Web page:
LAB HOURS: SAT - THU : 9:00 AM to 9:00 PM
FRIDAY : 10:00 AM to 3:00 PM
Lecture - Lactic acidosis: diagnosis and management
FML seminar: Metabolic Disorders in Infancy and State of the Art in Newborn Screening in Dubai, Dec 10, 2011
Lactic acidosis: diagnosis and management
Prof. Dr. Peter Freisinger (MD)
Professor of Pediatrics, University of Technology, München, Germany
Director of the Department of Pediatrics, Klinikum Reutlingen
Director of the Metabolic Disease Center, Klinikum Reutlingen
Primary lactic acidosis (LA) is frequently encountered in pediatrics and caused by different metabolic defects. Disorders of energy metabolism like pyruvate dehydrogenase complex (PDHc) deficiency and a multitude of various disorders affecting the function of the mitochondrial respiratory chain including cofactor deficiency like thiamine deficiency are most frequently the cause of primary LA. Typically, organic acidemias like methylmalonic academia or propionic academia and biotinidase deficiency can present with LA. Disorders of gluconeogenesis like hepatic glycogen storage disease or fructose 1,6biphosphatase deficiency also typically present with LA.
Effective therapy is dependent on the diagnosis of the primary cause of LA. After exclusion of secondary LA rapid analytical methods (selective screening by TMS, analysis of organic acids in urine a. o.) is crucial for adequate therapy.
Unspecific and specific therapeutical approaches can be distinguished. In very severe LA removal of lactic acid by hemofiltration may be necessary to prevent or reduce the toxic effects of high lactate on CNS. Buffering with bicarbonate is frequently required. Treatment with dichloroacetate is controversially discussed. According to the primary cause of lactic acidosis specific therapies have to be applied: in disorders of energy metabolism - especially PDHc deficiency - carbohydrate supply has to be kept minimal and high fat intake may be useful. A combined cofactor treatment with thiamine, coenzyme Q10, riboflavin and biotin should be applied until a specific diagnosis has been achieved.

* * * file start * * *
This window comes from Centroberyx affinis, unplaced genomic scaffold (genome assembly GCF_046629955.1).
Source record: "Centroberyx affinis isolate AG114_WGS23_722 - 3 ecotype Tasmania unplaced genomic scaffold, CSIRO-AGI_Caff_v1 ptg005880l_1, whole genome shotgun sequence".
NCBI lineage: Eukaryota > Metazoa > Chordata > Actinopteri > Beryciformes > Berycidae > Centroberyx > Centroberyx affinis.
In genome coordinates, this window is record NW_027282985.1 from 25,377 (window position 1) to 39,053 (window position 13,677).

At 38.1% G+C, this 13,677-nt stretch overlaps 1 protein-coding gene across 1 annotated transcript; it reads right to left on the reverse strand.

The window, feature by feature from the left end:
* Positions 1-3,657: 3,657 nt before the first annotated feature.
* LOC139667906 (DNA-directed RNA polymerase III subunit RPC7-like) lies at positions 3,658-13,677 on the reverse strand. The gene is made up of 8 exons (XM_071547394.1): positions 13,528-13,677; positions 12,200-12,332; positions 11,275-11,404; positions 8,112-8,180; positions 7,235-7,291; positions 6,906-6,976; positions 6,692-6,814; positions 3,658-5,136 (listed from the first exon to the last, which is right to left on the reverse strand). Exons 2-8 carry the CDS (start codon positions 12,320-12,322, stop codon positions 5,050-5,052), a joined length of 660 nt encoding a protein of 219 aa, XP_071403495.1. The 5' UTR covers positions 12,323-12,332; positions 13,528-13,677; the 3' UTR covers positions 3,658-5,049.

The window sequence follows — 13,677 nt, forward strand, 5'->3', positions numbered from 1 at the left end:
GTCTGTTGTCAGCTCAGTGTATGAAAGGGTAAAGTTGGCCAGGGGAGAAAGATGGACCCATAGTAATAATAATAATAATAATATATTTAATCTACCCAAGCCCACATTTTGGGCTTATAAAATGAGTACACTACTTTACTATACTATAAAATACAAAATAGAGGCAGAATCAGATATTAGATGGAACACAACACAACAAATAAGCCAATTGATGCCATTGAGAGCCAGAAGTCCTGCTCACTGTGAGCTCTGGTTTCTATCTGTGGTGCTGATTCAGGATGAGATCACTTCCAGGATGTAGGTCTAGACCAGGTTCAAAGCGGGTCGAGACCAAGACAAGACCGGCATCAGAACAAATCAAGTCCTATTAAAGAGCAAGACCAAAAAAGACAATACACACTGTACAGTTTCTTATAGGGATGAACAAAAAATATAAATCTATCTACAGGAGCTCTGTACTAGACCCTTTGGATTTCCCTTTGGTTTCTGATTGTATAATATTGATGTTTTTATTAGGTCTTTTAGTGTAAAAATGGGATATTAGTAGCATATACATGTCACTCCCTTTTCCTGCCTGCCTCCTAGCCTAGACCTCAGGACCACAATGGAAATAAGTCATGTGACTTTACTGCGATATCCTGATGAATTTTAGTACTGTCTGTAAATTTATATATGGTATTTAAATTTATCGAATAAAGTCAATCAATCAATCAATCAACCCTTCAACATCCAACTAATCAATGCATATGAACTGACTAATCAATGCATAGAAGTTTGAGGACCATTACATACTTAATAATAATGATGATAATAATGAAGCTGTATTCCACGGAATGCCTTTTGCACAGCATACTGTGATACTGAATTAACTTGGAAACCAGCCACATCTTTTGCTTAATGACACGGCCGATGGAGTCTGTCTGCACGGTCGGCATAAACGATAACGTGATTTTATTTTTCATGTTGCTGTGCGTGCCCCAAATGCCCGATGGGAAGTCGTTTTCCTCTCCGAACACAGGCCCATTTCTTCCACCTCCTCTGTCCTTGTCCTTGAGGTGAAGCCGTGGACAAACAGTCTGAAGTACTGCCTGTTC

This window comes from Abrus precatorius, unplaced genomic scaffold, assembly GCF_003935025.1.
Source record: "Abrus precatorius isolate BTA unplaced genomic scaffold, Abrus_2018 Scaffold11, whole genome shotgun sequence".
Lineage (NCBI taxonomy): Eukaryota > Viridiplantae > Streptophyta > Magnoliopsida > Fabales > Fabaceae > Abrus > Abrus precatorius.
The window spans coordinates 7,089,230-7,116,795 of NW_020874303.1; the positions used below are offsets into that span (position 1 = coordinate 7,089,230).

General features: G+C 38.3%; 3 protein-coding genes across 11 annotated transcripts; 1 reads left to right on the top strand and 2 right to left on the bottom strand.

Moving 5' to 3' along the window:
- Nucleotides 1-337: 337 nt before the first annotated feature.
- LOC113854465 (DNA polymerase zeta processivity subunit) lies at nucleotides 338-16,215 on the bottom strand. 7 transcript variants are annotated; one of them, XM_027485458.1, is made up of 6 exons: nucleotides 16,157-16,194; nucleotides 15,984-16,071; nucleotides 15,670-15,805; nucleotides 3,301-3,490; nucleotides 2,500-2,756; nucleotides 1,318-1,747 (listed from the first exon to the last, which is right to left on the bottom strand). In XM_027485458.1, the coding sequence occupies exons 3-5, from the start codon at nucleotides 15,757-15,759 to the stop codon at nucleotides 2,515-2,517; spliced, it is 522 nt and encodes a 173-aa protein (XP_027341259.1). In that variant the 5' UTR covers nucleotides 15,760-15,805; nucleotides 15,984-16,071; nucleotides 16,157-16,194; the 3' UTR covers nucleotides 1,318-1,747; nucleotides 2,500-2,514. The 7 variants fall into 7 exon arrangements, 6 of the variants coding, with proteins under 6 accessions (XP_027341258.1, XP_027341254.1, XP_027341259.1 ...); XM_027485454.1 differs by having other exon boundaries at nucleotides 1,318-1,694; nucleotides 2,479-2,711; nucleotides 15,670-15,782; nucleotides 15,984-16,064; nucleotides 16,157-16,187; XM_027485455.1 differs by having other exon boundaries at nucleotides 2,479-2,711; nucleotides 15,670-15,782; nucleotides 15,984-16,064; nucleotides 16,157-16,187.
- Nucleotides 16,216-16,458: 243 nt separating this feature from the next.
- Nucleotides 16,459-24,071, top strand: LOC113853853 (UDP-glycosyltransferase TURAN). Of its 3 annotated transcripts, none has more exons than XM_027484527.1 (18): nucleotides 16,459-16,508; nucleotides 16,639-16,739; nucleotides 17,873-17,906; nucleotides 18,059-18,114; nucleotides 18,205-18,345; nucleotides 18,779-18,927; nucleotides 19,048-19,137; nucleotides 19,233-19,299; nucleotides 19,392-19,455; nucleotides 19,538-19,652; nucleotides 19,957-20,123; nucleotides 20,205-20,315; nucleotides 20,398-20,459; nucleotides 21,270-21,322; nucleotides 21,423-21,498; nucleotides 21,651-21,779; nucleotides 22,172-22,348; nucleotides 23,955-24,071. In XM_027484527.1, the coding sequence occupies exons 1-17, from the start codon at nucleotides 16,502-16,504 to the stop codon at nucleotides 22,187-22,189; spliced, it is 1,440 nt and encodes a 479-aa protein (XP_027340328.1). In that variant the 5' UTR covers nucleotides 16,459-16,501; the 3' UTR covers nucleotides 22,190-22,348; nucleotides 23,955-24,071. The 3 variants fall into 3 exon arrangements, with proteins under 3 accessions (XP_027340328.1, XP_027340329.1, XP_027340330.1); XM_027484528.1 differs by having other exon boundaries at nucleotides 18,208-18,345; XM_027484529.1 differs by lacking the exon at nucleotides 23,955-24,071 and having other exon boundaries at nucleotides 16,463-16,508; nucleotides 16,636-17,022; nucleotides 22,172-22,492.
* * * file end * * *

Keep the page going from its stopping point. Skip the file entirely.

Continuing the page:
In organic acidurias high carbohydrate administration is important and protein must be restricted to 0.5mg/kg/d. The treatment with cofactors is specific and depends on the exact diagnosis (e.g. biotin in biotinidase deficiency, cobalamine in methylmalonic acidemia etc.).
Two examples, one case with an unusual cause for a secondary LA and a new defect in thiamine metabolism will be presented to illustrate the challenges in diagnosis and treatment of LA.